Abandon Me by Melissa Febos

Melissa Febos reads from her new essay collection, Abandon Me, published on February 28 by Bloomsbury.

Call My Name

When I was seven, my sea captain father at sea, my mother a strobing lighthouse of missing, I stood alone in my bedroom, renaming all my toys Melissa. You, and you, and you. A child’s narcissism, maybe. A punishment for my dolls. I didn’t choose my name, but I could choose to give it away. A small triumph. But no matter how many dolls I christened Melissa, the sound of my name still shocked me: hum of M, soft L, hiss ending open-mouthed. Melissa, my teacher called each morning. Here, I flinched.

It was a ribbon of sound, a yielding sibilant thing. Drag it along a scissor blade and it curls. I wanted a box, something with corners I could feel. Zoe, Katrina, Natalie. Those girls ruled the school bus. You could press your fingers into Melissa. It was hum and ah, and esssss—more sigh than spit.

On family vacation in Florida, after days pickling in the hotel pool, eyes pinked from its blue brine, my mother asked me, Melissa, why, when the ocean was steps away, Why the pool? Because the pool has sides, I told her. I was already spilling out, grasping for edges. And what chance did I stand against the ocean? How many times had the sea taken my father, and left her beating the shore with her hands?

It was an early lesson. The ocean disappears things. It is a hungry, grabbing thing. In its deep, there is nothing to reach for. Next to it, I was a girl gulping a woman’s grief.


Jean Piaget believed object permanence to be learned within the first two years of life. That is, a thing disappeared continues to exist. But what if it never appears again? Or disappears long enough to learn to live without it? By two years old I had already learned two fathers. One addict. One sea captain. My birth father was Tom, a name like him, just a man. The captain had two names: Robert for the merchant marine, and rounder Bob for his intimates. Bob, so close to Dad. Both taught me how to watch someone leave and not chase them.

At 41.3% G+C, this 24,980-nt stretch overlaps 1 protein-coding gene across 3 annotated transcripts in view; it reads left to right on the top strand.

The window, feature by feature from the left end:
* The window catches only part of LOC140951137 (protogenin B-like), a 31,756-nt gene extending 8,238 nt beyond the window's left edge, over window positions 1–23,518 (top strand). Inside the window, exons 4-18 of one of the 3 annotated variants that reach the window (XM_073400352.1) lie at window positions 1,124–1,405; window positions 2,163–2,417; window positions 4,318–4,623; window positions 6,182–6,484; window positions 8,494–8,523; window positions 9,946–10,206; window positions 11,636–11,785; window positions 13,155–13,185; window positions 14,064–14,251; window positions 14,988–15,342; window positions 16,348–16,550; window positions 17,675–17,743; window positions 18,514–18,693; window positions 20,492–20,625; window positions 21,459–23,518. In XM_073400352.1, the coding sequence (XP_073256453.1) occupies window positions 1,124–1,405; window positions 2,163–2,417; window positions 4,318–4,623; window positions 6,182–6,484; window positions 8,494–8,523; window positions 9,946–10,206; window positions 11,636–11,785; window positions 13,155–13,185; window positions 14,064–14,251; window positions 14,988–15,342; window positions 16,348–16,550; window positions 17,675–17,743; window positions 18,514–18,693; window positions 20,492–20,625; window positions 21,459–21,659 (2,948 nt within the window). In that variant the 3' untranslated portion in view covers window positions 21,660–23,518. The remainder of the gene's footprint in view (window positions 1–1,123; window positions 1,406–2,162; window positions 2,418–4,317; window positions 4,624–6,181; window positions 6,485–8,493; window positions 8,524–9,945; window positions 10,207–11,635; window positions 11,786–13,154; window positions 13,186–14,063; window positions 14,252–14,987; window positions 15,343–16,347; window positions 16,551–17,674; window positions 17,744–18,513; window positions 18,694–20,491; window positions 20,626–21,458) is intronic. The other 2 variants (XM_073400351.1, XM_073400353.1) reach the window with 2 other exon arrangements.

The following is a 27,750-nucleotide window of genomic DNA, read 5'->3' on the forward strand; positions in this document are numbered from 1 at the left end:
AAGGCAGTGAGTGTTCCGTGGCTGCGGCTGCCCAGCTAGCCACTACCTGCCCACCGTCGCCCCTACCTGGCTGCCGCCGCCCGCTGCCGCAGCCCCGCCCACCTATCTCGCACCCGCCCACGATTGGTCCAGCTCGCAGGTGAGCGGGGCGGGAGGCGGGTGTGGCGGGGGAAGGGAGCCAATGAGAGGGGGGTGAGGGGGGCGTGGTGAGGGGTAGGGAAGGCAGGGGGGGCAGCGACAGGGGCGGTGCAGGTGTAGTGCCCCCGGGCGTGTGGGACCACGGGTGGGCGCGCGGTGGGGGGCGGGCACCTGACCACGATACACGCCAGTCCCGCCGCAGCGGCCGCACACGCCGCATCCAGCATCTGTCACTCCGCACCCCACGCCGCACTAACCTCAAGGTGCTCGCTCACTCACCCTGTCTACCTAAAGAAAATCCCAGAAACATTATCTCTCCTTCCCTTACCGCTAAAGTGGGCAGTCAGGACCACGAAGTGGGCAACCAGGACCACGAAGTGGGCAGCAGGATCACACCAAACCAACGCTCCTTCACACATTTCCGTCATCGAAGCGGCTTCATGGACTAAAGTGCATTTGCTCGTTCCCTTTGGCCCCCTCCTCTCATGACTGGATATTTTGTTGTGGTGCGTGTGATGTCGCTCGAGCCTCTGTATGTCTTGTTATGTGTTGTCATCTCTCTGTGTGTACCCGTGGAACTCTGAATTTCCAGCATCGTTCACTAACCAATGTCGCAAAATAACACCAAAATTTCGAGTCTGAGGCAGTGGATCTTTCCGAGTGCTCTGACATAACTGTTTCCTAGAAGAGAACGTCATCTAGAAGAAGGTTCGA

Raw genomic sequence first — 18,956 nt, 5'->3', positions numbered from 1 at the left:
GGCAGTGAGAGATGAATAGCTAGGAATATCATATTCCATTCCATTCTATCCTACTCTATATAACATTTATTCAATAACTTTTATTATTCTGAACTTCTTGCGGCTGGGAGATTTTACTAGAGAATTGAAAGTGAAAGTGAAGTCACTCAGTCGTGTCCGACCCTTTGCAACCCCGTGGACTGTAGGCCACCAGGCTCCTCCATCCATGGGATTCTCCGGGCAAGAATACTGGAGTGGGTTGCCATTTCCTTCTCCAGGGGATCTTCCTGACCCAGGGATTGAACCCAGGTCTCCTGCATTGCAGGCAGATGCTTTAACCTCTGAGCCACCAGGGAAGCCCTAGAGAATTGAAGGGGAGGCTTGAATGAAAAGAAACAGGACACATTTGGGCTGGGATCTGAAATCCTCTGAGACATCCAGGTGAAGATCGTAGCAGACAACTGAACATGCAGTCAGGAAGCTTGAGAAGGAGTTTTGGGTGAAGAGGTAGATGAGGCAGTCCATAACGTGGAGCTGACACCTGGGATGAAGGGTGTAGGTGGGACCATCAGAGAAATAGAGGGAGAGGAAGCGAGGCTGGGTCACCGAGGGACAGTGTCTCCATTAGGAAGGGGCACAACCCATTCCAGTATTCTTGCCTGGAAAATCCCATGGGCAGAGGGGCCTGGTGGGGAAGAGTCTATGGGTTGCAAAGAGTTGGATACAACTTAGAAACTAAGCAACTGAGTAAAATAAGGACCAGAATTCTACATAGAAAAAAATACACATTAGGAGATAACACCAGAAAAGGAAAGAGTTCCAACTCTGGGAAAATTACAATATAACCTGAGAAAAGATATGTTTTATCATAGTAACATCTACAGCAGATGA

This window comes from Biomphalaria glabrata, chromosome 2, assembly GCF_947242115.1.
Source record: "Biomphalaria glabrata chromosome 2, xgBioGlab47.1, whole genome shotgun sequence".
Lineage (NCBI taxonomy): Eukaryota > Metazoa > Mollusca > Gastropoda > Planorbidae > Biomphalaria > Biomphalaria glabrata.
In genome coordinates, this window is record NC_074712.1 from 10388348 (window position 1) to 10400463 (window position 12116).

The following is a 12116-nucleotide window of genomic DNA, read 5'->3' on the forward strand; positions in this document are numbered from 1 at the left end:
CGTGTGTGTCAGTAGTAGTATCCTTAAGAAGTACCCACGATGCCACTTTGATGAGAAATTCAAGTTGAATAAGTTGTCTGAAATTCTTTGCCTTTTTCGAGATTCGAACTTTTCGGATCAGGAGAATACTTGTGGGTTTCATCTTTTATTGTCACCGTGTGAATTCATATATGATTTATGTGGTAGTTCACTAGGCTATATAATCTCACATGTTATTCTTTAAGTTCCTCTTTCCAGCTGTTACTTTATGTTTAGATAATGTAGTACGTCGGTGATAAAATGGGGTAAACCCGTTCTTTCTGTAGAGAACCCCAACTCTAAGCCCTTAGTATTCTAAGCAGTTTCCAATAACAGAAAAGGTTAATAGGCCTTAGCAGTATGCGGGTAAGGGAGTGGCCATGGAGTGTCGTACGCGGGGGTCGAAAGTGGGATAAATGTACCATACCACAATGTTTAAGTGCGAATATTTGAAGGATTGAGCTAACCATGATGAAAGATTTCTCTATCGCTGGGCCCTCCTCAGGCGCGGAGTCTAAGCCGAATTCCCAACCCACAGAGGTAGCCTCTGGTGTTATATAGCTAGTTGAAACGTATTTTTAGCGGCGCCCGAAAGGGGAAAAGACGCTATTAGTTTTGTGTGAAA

When I asked my mother, why Melissa? I already wanted a new name. Jackie, Britt, Tina. You can drill a hole with Jackie. You can slingshot a rock with Britt. Even Tina can hurt somebody. Melissa was the ribbon in a swordfight. Melissa was leading with my softest part.

It was Tom who chose your name, my mother told me.

Or did I already know that when I began hating it?


A word shapes the mouth with want and wonder for its object. By six, I knew that Jessie down the street fit her name. Jessie was fast and blong, a streak of girl, hook of J, dot of i, bared teeth of long e. It is no wonder that to hold Jessie in my mouth came to feel like holding Jessie in my mouth.

On her knees on the bedroom floor, Jessie pressed two naked dolls together, clicking their immovable parts. What are they doing? I asked. You know, she said. And I did, so I told her. I named the sex parts I knew. She repeated them back to me. Those strange sounds turned in the space between us. And they were ours.

I used to repeat words under my breath, on the way to school, in the bath, chanting their sounds until they detached from their meaning. The moment when those sounds fell free of their object—like the moment the swing hung horizontal to its frame, the body weightless, just before gravity clutched it back—giddying. It unlatched something in me, the proof that anything could be pulled apart, could scatter into dumb freedom, a bell ringing not for dinner or church or alarm, but for the simple pleasure of making it ring. Any word could be shaken like a crumpled skirt, motes of meaning swirling into miniscule autonomy.